Perhaps no other book in policing has captured more admiration and market share than O.W. Wilson's "Police Administration". Now Wilson's text has been revised by three top scholars in the field. This long awaited revision combines the nuts and bolts approach of the original with an up-to-date theoretical and policy perspective that makes it accessible to students and practitioners alike.
"synopsis" may belong to another edition of this title.
Designed for courses in police administration, introduction to law enforcement, police organization, and police management.
Greater coverage of specific administrative and operational policies and practices, often illustrated with examples.
More on the role of the administrator in shaping direct delivery of police services by street-level officers. Plus unique coverage of police discipline. No other book discusses the philosophy and principles of discipline in such detail. (Ch. 12, and 14, 15)
Unique candid, in depth coverage of brutality, corruption, and issues of unnecessary force (Ch. 14, and also 12, 15)
WilsonÆs hallmark quality assurance inspections are expanded to meet the needs of community and problem oriented policing strategies. (See Ch. 13)
Strong coverage of the definition of police work (pgs. 44-50), analysis of police and politics (pgs. 63-81), the application of management theory to policing (pgs. 119-130), and application of the principles of personnel evaluation to policing (Ch. 10)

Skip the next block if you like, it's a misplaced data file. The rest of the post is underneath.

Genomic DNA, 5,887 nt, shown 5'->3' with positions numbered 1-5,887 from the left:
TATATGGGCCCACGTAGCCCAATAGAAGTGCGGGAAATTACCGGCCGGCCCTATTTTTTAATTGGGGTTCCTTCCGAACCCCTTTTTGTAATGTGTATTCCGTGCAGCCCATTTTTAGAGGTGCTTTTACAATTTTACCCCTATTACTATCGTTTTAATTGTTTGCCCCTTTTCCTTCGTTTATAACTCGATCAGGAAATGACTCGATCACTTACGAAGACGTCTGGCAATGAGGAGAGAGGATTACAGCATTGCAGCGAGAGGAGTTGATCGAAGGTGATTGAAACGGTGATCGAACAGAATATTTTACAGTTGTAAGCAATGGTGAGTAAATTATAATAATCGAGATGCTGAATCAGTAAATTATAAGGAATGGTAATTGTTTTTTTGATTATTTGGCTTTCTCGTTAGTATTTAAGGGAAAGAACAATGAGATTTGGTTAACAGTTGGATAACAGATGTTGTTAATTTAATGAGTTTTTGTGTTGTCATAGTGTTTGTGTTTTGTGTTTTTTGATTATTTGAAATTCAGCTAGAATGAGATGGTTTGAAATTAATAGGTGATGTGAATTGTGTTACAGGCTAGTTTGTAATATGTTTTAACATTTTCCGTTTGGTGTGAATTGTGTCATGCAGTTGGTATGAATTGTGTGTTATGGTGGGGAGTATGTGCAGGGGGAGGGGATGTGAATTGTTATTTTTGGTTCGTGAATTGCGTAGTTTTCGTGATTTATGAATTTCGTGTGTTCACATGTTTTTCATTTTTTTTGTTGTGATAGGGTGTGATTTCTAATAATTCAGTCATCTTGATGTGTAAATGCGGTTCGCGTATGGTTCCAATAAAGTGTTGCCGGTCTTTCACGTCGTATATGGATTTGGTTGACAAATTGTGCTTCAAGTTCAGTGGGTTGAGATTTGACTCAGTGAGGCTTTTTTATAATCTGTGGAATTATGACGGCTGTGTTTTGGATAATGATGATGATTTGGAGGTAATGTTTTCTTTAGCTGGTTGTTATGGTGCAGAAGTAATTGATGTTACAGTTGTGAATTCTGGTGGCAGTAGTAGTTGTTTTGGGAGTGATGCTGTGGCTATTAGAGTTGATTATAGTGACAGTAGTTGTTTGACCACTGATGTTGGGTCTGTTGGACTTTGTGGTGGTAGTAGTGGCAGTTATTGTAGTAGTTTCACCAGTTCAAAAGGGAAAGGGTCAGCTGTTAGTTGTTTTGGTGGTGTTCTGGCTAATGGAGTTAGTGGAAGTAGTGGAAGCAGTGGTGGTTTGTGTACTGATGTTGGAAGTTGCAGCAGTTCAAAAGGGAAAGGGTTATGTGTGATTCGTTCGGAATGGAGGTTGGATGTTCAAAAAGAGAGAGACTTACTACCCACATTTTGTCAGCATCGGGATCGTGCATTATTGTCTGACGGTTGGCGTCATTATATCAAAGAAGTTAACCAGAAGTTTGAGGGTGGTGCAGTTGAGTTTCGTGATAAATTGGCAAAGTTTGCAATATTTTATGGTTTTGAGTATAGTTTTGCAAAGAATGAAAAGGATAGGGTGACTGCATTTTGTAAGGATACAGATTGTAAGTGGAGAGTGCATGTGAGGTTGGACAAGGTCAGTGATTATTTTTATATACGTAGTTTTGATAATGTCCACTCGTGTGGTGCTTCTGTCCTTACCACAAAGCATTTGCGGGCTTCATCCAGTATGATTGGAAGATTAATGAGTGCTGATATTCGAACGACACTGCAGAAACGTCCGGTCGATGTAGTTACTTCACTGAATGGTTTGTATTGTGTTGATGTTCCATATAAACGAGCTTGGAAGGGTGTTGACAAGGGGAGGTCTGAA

Over 95% of the text has been updated and revised.
Completely revised to reflect the role empirical research and social science principles now play in police practice (See pgs. 180-212). Plus a greater emphasis on the ôwhysö as well as the ôhowsö of policing.
Covers the need for police administrators to set specific standards (e.g., policies, rules) to guide behavior (Ch. 15, also 12, 14)
In depth discussion of police accountability, the ôindustry standard of careö, and the ways society enforces that standard through court decisions, enhanced civil liability, national and state accreditation, state standards and licensing commissions. (Ch 15, also 12, 14).
Community based and problem oriented policing have been given special emphasis (Ch. 16-17). as has the coverage of affirmative action legislation and policing (pages 276-298)Book Description:
This is the long-awaited revision of the classic text in police administration. James Fyfe, Jack Greene, and Bill Walsh have revised the work of the late authors, Wilson and McLaren. Thorough updating of all information in response to users reviews has been done with a special emphasis placed on community-based policing. The revision combines the original ``nuts and bolts'' approach of the original text with theory in a way that makes the text more accessible to students and practitioners than its competitors.
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Book Description Mcgraw-Hill College, 1977. Hardcover. Book Condition: New. 4th. Bookseller Inventory # DADAX007070726X